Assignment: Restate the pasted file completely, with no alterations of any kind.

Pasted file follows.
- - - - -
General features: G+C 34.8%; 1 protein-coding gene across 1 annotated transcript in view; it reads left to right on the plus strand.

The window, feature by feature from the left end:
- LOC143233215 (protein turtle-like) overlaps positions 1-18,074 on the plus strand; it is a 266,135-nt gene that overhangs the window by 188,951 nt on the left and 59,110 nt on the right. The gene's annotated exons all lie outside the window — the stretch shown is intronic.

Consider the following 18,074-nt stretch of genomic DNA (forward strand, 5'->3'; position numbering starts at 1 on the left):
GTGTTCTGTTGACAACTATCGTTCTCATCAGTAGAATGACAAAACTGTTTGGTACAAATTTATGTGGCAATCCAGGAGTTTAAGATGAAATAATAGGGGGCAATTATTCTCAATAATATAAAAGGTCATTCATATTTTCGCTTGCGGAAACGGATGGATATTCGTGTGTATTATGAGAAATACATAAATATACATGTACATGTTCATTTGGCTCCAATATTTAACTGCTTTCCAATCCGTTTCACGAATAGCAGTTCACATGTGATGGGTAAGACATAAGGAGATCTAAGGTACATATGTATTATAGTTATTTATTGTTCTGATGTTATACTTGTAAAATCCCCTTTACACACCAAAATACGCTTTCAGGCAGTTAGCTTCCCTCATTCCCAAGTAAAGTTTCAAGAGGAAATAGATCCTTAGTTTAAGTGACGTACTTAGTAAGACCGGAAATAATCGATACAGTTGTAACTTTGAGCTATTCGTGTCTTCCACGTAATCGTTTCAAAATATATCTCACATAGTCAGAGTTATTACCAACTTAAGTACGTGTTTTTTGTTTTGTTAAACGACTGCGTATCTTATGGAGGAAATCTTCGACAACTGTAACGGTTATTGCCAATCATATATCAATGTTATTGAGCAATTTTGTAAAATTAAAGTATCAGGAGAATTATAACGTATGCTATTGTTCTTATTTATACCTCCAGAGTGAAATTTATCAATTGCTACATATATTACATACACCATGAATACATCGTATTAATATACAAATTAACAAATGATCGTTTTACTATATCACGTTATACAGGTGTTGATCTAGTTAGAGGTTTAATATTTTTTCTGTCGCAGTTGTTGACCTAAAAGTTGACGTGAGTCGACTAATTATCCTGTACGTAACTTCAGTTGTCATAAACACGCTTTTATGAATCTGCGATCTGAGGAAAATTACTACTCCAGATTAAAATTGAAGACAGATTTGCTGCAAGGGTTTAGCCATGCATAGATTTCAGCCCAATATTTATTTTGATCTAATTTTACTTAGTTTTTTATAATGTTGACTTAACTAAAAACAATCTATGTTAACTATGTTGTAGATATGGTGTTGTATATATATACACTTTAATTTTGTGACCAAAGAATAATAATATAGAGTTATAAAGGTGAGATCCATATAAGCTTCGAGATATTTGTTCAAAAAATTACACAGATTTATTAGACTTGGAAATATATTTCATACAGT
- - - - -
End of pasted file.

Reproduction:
General features: G+C 34.8%; 1 protein-coding gene across 1 annotated transcript in view; it reads left to right on the plus strand.

The window, feature by feature from the left end:
- LOC143233215 (protein turtle-like) overlaps positions 1-18,074 on the plus strand; it is a 266,135-nt gene that overhangs the window by 188,951 nt on the left and 59,110 nt on the right. The gene's annotated exons all lie outside the window — the stretch shown is intronic.

Consider the following 18,074-nt stretch of genomic DNA (forward strand, 5'->3'; position numbering starts at 1 on the left):
GTGTTCTGTTGACAACTATCGTTCTCATCAGTAGAATGACAAAACTGTTTGGTACAAATTTATGTGGCAATCCAGGAGTTTAAGATGAAATAATAGGGGGCAATTATTCTCAATAATATAAAAGGTCATTCATATTTTCGCTTGCGGAAACGGATGGATATTCGTGTGTATTATGAGAAATACATAAATATACATGTACATGTTCATTTGGCTCCAATATTTAACTGCTTTCCAATCCGTTTCACGAATAGCAGTTCACATGTGATGGGTAAGACATAAGGAGATCTAAGGTACATATGTATTATAGTTATTTATTGTTCTGATGTTATACTTGTAAAATCCCCTTTACACACCAAAATACGCTTTCAGGCAGTTAGCTTCCCTCATTCCCAAGTAAAGTTTCAAGAGGAAATAGATCCTTAGTTTAAGTGACGTACTTAGTAAGACCGGAAATAATCGATACAGTTGTAACTTTGAGCTATTCGTGTCTTCCACGTAATCGTTTCAAAATATATCTCACATAGTCAGAGTTATTACCAACTTAAGTACGTGTTTTTTGTTTTGTTAAACGACTGCGTATCTTATGGAGGAAATCTTCGACAACTGTAACGGTTATTGCCAATCATATATCAATGTTATTGAGCAATTTTGTAAAATTAAAGTATCAGGAGAATTATAACGTATGCTATTGTTCTTATTTATACCTCCAGAGTGAAATTTATCAATTGCTACATATATTACATACACCATGAATACATCGTATTAATATACAAATTAACAAATGATCGTTTTACTATATCACGTTATACAGGTGTTGATCTAGTTAGAGGTTTAATATTTTTTCTGTCGCAGTTGTTGACCTAAAAGTTGACGTGAGTCGACTAATTATCCTGTACGTAACTTCAGTTGTCATAAACACGCTTTTATGAATCTGCGATCTGAGGAAAATTACTACTCCAGATTAAAATTGAAGACAGATTTGCTGCAAGGGTTTAGCCATGCATAGATTTCAGCCCAATATTTATTTTGATCTAATTTTACTTAGTTTTTTATAATGTTGACTTAACTAAAAACAATCTATGTTAACTATGTTGTAGATATGGTGTTGTATATATATACACTTTAATTTTGTGACCAAAGAATAATAATATAGAGTTATAAAGGTGAGATCCATATAAGCTTCGAGATATTTGTTCAAAAAATTACACAGATTTATTAGACTTGGAAATATATTTCATACAGT